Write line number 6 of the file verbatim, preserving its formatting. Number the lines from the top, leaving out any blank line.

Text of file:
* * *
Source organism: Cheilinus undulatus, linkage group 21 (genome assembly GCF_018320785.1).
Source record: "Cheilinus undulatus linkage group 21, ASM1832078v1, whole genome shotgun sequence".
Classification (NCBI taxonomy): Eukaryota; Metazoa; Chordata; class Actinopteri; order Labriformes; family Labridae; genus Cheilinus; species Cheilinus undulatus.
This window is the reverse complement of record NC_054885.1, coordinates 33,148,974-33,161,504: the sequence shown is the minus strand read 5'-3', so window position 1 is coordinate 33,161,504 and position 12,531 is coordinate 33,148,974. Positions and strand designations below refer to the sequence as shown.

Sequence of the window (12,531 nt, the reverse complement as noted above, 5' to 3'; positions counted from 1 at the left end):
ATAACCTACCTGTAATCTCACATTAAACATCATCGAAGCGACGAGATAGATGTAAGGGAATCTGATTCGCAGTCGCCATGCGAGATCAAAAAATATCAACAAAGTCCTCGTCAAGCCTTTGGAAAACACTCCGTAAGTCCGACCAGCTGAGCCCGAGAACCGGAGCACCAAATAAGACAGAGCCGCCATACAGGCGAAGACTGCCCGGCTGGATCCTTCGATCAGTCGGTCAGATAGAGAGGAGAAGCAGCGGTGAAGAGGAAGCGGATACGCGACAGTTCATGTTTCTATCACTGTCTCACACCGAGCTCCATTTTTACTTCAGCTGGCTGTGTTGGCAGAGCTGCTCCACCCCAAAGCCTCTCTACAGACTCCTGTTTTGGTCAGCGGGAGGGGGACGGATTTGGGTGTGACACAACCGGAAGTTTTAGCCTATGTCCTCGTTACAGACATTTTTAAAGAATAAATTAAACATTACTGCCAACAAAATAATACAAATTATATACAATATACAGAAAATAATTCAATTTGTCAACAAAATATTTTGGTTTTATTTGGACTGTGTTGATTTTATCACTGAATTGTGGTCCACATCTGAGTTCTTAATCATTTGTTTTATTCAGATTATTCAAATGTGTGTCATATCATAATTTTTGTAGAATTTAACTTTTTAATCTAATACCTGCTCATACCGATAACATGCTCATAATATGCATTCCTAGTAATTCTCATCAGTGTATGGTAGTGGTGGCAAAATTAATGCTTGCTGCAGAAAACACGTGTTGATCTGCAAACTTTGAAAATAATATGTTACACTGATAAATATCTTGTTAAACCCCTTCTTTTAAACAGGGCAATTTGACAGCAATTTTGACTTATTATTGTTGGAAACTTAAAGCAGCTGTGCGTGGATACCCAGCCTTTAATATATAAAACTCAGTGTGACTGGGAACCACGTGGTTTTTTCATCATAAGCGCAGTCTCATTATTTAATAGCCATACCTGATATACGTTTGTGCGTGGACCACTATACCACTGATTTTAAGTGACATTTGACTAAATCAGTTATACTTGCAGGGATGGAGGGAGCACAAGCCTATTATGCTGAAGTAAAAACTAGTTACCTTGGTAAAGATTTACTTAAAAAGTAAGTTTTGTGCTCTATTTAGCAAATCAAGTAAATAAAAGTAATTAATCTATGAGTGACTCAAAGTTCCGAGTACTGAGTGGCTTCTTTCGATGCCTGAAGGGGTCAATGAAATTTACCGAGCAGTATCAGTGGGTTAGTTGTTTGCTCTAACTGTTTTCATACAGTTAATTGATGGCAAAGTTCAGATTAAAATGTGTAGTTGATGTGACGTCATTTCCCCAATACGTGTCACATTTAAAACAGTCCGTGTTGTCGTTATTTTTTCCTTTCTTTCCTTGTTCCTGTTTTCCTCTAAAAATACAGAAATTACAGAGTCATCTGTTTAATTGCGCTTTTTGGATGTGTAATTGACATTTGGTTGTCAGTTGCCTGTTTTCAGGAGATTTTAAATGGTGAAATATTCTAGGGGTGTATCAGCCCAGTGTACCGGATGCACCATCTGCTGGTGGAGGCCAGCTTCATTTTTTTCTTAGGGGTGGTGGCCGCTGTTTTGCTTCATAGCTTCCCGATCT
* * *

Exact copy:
ATAACCTACCTGTAATCTCACATTAAACATCATCGAAGCGACGAGATAGATGTAAGGGAATCTGATTCGCAGTCGCCATGCGAGATCAAAAAATATCAACAAAGTCCTCGTCAAGCCTTTGGAAAACACTCCGTAAGTCCGACCAGCTGAGCCCGAGAACCGGAGCACCAAATAAGACAGAGCCGCCATACAGGCGAAGACTGCCCGGCTGGATCCTTCGATCAGTCGGTCAGATAGAGAGGAGAAGCAGCGGTGAAGAGGAAGCGGATACGCGACAGTTCATGTTTCTATCACTGTCTCACACCGAGCTCCATTTTTACTTCAGCTGGCTGTGTTGGCAGAGCTGCTCCACCCCAAAGCCTCTCTACAGACTCCTGTTTTGGTCAGCGGGAGGGGGACGGATTTGGGTGTGACACAACCGGAAGTTTTAGCCTATGTCCTCGTTACAGACATTTTTAAAGAATAAATTAAACATTACTGCCAACAAAATAATACAAATTATATACAATATACAGAAAATAATTCAATTTGTCAACAAAATATTTTGGTTTTATTTGGACTGTGTTGATTTTATCACTGAATTGTGGTCCACATCTGAGTTCTTAATCATTTGTTTTATTCAGATTATTCAAATGTGTGTCATATCATAATTTTTGTAGAATTTAACTTTTTAATCTAATACCTGCTCATACCGATAACATGCTCATAATATGCATTCCTAGTAATTCTCATCAGTGTATGGTAGTGGTGGCAAAATTAATGCTTGCTGCAGAAAACACGTGTTGATCTGCAAACTTTGAAAATAATATGTTACACTGATAAATATCTTGTTAAACCCCTTCTTTTAAACAGGGCAATTTGACAGCAATTTTGACTTATTATTGTTGGAAACTTAAAGCAGCTGTGCGTGGATACCCAGCCTTTAATATATAAAACTCAGTGTGACTGGGAACCACGTGGTTTTTTCATCATAAGCGCAGTCTCATTATTTAATAGCCATACCTGATATACGTTTGTGCGTGGACCACTATACCACTGATTTTAAGTGACATTTGACTAAATCAGTTATACTTGCAGGGATGGAGGGAGCACAAGCCTATTATGCTGAAGTAAAAACTAGTTACCTTGGTAAAGATTTACTTAAAAAGTAAGTTTTGTGCTCTATTTAGCAAATCAAGTAAATAAAAGTAATTAATCTATGAGTGACTCAAAGTTCCGAGTACTGAGTGGCTTCTTTCGATGCCTGAAGGGGTCAATGAAATTTACCGAGCAGTATCAGTGGGTTAGTTGTTTGCTCTAACTGTTTTCATACAGTTAATTGATGGCAAAGTTCAGATTAAAATGTGTAGTTGATGTGACGTCATTTCCCCAATACGTGTCACATTTAAAACAGTCCGTGTTGTCGTTATTTTTTCCTTTCTTTCCTTGTTCCTGTTTTCCTCTAAAAATACAGAAATTACAGAGTCATCTGTTTAATTGCGCTTTTTGGATGTGTAATTGACATTTGGTTGTCAGTTGCCTGTTTTCAGGAGATTTTAAATGGTGAAATATTCTAGGGGTGTATCAGCCCAGTGTACCGGATGCACCATCTGCTGGTGGAGGCCAGCTTCATTTTTTTCTTAGGGGTGGTGGCCGCTGTTTTGCTTCATAGCTTCCCGATCT